By Uwe E. Reinhardt January 15, 2010 8:56 am January 15, 2010 8:56 am
Uwe E. Reinhardt is an economics professor at Princeton.
In virtually every industrialized country outside the United States, the contribution people make toward their health insurance is divorced from their age and health status. While this arrangement — known as community rating — is taken for granted abroad, it is still astoundingly controversial here in the United States.
All the more astounding is how many Americans who oppose community rating on principle nevertheless are themselves already beneficiaries of community rating. Such beneficiaries include, by the way, members of Congress, who have their health risks pooled with those other federal employees (just as other employer-sponsored health insurance plans generally do).
Chris Kleponis/Bloomberg News Senator Michael B. Enzi
On his official Web site. for example, Senator Michael B. Enzi, a Republican from Wyoming, argues strenuously against community rating, arguing that
community rating, which forces insurers to charge near uniform rates regardless of health status or habits, drives up health insurance premiums. [The Congressional Budget Office] doesn’t think this has much effect, but costs inevitably rise when insurers aren’t allowed to price based on risk.
There are apt to be a good many like-minded opponents of the current health reform bills in the Congress who also decry the community-rating proposals now built into these bills.
Close your eyes now and imagine that upon hearing Senator Enzi’s cry of despair, God had sent an archangel to Washington to slip into our body of laws a requirement that all senators must purchase their health insurance with the premium based on their and their family’s health risks — “medically underwritten,” as the jargon goes.
Practically, it would mean that the federal government would grant each senator an identical, flat contribution equal to, say, 72 percent of the average premium paid for the health insurance of all federal employees. Each senator would then have to go into the market for individually sold, medically underwritten health insurance for the rest of their coverage.
Can you imagine the fiery oratory that this heinous idea would set off in the august Senate chamber? Why, its members would be likely to rise in unison, thundering in sonorous tones against the very thought.
To be sure, many senators are multimillionaires who could, in principle, absorb into their household’s budget the sometimes huge premiums of medically underwritten health insurance.
But can anyone imagine that Congress
would ever accept being pushed into that harsh market environment? My experience with rich corporate executives, for example, is that most of them would be horrified to be pushed into that market, which is why on retirement they invariably insist on lifetime coverage by their corporation for themselves and their spouses.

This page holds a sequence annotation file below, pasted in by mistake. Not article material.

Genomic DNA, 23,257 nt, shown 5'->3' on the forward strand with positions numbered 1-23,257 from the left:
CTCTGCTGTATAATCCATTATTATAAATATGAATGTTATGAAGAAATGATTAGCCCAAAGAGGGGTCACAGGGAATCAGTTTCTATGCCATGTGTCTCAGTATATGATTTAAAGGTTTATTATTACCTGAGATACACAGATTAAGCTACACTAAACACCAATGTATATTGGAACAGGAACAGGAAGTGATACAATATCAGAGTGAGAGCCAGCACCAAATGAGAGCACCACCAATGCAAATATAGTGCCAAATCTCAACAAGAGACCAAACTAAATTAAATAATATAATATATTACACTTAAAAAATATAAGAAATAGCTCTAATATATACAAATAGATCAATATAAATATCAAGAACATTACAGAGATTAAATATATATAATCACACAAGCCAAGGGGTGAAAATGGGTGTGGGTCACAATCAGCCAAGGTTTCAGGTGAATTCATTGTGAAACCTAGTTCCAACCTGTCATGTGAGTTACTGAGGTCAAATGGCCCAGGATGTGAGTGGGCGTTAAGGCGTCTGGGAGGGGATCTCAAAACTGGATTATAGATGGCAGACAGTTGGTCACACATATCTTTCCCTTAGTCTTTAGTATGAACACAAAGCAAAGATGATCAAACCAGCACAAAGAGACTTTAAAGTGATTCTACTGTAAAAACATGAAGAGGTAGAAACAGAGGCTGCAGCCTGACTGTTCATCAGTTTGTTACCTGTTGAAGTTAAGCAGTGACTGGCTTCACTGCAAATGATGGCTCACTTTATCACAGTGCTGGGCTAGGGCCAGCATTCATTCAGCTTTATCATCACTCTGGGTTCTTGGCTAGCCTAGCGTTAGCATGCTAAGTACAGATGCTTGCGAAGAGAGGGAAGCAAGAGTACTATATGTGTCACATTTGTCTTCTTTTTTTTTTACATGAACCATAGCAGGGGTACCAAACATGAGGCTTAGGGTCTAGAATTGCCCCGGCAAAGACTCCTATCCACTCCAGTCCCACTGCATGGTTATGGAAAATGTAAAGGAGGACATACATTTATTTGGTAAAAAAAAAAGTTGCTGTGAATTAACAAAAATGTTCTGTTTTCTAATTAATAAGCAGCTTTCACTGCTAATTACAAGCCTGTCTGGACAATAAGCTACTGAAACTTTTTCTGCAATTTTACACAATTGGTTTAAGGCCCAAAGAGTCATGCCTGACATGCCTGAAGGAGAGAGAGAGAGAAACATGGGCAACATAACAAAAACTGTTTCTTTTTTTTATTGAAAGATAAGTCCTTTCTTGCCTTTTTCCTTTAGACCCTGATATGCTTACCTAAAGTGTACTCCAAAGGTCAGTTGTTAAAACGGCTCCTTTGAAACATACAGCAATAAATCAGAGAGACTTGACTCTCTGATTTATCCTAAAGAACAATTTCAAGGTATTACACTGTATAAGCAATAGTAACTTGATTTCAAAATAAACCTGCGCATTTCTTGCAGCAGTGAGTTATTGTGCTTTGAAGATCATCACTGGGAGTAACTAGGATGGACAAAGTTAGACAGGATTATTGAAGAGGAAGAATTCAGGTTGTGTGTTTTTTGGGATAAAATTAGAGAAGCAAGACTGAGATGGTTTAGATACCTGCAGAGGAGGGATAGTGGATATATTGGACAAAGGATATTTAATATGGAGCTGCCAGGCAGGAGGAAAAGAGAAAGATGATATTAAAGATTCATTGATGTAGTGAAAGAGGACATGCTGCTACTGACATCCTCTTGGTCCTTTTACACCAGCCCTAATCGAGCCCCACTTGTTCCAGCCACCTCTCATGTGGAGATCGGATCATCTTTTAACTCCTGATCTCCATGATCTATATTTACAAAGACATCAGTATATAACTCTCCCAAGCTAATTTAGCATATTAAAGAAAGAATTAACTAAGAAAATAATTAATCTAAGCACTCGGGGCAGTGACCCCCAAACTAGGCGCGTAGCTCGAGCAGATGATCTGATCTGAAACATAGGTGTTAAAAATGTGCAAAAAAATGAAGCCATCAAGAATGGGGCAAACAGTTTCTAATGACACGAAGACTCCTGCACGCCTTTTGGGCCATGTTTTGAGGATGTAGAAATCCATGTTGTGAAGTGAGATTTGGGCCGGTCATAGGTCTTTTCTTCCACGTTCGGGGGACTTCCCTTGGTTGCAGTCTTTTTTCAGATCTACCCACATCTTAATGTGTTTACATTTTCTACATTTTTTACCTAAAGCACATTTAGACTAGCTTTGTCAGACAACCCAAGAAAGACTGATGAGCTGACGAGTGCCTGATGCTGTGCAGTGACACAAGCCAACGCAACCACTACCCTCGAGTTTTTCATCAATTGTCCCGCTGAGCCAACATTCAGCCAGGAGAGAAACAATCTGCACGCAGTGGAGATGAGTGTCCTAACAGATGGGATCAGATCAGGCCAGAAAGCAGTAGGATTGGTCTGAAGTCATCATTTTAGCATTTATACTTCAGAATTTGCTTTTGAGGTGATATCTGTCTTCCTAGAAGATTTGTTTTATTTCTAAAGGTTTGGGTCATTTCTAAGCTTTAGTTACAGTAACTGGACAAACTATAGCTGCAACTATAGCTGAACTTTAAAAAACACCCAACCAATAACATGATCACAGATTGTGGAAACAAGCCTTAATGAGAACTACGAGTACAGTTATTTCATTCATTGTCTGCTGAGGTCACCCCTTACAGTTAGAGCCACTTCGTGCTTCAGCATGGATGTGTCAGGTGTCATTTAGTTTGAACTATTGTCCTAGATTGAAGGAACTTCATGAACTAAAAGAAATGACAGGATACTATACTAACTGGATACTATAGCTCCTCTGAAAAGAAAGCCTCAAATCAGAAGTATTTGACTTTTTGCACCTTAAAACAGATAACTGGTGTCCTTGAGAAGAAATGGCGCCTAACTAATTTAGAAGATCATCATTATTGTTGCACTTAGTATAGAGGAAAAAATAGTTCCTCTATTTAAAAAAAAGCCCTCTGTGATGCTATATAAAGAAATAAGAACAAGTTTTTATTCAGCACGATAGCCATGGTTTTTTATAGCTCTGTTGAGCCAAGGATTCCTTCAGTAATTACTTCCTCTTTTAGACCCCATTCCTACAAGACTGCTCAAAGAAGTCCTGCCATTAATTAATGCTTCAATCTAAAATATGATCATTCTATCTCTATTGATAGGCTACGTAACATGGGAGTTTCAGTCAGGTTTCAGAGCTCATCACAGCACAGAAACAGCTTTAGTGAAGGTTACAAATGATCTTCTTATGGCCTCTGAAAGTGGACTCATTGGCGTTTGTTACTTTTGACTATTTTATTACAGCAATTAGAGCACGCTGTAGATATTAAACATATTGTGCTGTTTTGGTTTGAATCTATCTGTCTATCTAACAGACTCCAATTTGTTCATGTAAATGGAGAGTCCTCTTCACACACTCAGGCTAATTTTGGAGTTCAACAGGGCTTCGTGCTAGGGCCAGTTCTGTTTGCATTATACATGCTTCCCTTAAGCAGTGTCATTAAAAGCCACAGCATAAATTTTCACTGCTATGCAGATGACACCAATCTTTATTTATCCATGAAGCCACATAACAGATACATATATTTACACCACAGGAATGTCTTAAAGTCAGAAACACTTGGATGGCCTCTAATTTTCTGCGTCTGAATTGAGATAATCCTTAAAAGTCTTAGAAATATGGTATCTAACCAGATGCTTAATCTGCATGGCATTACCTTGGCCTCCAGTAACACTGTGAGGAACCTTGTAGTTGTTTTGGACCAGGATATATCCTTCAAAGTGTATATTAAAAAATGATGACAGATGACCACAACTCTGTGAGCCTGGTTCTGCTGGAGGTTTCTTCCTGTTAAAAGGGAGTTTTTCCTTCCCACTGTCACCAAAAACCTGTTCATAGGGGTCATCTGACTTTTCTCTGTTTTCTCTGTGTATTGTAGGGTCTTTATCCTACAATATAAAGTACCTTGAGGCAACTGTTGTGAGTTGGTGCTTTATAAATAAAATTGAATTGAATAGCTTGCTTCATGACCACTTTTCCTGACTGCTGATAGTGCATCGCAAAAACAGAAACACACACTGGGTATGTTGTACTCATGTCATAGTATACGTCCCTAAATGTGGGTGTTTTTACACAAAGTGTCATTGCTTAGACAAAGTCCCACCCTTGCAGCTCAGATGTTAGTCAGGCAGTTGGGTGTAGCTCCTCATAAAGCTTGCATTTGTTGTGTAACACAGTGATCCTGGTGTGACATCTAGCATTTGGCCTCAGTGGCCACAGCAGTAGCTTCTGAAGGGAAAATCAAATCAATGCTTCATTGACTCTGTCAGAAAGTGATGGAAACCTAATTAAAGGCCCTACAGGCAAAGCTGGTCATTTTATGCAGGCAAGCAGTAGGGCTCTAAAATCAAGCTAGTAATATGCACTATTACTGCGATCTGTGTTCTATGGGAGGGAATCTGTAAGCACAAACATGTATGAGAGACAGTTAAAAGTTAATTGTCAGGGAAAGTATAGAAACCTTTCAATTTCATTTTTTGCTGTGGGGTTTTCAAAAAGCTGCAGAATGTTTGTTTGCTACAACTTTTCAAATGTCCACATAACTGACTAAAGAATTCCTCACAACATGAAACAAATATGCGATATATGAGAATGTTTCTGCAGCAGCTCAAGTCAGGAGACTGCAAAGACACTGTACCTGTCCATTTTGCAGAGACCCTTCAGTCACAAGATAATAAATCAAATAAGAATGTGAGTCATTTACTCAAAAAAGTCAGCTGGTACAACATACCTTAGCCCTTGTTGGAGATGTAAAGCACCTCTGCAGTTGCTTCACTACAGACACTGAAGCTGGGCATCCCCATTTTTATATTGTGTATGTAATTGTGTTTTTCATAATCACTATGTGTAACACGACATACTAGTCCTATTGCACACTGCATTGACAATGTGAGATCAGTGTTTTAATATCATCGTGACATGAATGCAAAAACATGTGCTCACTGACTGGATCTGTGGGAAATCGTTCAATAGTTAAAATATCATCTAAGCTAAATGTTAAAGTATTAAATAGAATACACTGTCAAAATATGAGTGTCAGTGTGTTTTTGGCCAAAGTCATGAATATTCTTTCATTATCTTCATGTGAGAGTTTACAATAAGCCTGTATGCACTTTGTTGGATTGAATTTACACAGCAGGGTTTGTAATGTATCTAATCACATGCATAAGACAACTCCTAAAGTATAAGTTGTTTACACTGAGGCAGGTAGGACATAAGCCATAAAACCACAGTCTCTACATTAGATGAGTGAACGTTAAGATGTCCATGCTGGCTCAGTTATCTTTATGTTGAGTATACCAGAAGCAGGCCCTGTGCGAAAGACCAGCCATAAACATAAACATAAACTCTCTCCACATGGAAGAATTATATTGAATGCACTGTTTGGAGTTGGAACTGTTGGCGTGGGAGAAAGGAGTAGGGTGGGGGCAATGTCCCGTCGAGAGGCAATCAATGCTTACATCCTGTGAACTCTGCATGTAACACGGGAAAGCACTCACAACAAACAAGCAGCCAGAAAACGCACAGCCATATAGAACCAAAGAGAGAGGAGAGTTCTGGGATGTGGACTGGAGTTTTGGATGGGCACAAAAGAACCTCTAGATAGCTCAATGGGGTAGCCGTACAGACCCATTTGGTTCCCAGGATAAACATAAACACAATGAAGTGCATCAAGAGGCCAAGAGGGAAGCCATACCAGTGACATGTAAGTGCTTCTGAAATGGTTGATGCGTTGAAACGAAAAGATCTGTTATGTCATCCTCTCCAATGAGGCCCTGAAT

Allan Sloan of Fortune magazine pointed out in a recent column that senators benefit significantly from being pooled by the insurer they choose with all federal employees choosing that insurer. After all, the average age of senators is 63, and that of all federal employees only 43. In effect, then, younger federal employers routinely subsidize older senators with their health insurance premiums.
Mr. Sloan calculates that in 2010, the Blue Cross plan with vision and dental care for federal employees will cost $6,791 for individuals and $16,124 for families. Senators enrolled in that plan pay these premiums as well.
Were the senators treated as a separate risk pool, their comparable premiums would be $14,000 for an individual and $32,000 for a family, where these premiums would be community-rated, so to speak, over all 100 senators.
How much a senator with a history of serious illness might have to pay in the market for an individual policy priced on the individual’s health status is anybody’s guess.
This experiment, of course, could be extended to all employment-based health insurance, be it at large, self-insured companies or companies that purchase from group-health insurance from private insurers.
As I have argued in an earlier post. economists are convinced, on the basis of theory and evidence, that over the long run the cost of such coverage to the employer is passed back to employees in the form of commensurately lower take-home pay.
But two workers performing the same job, one young and healthy, the other older and chronically ill, will often receive the same take-home pay, even though the older worker represents a much larger drain on the collective health insurance pool for the firm. It means that, implicitly, there is cross-subsidization from healthier to sicker employees here as well, and that has always been acceptable to Americans.
In sum, the community rating that President Obama and the Democrats in Congress seek to impose on insurance companies is not nearly so revolutionary in America as may be supposed — and certainly much less revolutionary than would be the hypothetical idea to push senators into the individual, medically underwritten market for health insurance some of them so often extol.